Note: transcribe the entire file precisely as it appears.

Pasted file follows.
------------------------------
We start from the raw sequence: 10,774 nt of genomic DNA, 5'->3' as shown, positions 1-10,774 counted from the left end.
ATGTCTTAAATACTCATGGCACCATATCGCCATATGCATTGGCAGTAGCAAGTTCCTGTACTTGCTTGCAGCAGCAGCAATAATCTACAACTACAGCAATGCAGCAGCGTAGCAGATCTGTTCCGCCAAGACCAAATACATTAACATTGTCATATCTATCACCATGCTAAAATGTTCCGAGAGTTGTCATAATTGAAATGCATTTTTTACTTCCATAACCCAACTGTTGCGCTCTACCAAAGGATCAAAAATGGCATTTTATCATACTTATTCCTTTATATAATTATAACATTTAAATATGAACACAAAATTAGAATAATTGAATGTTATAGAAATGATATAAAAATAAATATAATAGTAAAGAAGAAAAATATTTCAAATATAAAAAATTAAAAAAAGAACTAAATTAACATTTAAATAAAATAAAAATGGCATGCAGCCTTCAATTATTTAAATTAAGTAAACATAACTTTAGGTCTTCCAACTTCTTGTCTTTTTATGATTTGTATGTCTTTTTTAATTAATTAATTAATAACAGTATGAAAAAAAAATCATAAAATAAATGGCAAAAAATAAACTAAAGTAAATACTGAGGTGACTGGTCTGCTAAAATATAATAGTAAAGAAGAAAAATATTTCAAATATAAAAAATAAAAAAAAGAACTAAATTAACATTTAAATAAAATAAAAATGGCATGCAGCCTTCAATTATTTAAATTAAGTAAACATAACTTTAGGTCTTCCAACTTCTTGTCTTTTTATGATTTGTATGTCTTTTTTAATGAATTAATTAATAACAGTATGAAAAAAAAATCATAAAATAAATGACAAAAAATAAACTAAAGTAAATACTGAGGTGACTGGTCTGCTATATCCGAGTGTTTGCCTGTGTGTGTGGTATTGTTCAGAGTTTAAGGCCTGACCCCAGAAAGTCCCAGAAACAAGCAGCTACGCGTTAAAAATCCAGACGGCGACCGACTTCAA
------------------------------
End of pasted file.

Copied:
We start from the raw sequence: 10,774 nt of genomic DNA, 5'->3' as shown, positions 1-10,774 counted from the left end.
ATGTCTTAAATACTCATGGCACCATATCGCCATATGCATTGGCAGTAGCAAGTTCCTGTACTTGCTTGCAGCAGCAGCAATAATCTACAACTACAGCAATGCAGCAGCGTAGCAGATCTGTTCCGCCAAGACCAAATACATTAACATTGTCATATCTATCACCATGCTAAAATGTTCCGAGAGTTGTCATAATTGAAATGCATTTTTTACTTCCATAACCCAACTGTTGCGCTCTACCAAAGGATCAAAAATGGCATTTTATCATACTTATTCCTTTATATAATTATAACATTTAAATATGAACACAAAATTAGAATAATTGAATGTTATAGAAATGATATAAAAATAAATATAATAGTAAAGAAGAAAAATATTTCAAATATAAAAAATTAAAAAAAGAACTAAATTAACATTTAAATAAAATAAAAATGGCATGCAGCCTTCAATTATTTAAATTAAGTAAACATAACTTTAGGTCTTCCAACTTCTTGTCTTTTTATGATTTGTATGTCTTTTTTAATTAATTAATTAATAACAGTATGAAAAAAAAATCATAAAATAAATGGCAAAAAATAAACTAAAGTAAATACTGAGGTGACTGGTCTGCTAAAATATAATAGTAAAGAAGAAAAATATTTCAAATATAAAAAATAAAAAAAAGAACTAAATTAACATTTAAATAAAATAAAAATGGCATGCAGCCTTCAATTATTTAAATTAAGTAAACATAACTTTAGGTCTTCCAACTTCTTGTCTTTTTATGATTTGTATGTCTTTTTTAATGAATTAATTAATAACAGTATGAAAAAAAAATCATAAAATAAATGACAAAAAATAAACTAAAGTAAATACTGAGGTGACTGGTCTGCTATATCCGAGTGTTTGCCTGTGTGTGTGGTATTGTTCAGAGTTTAAGGCCTGACCCCAGAAAGTCCCAGAAACAAGCAGCTACGCGTTAAAAATCCAGACGGCGACCGACTTCAA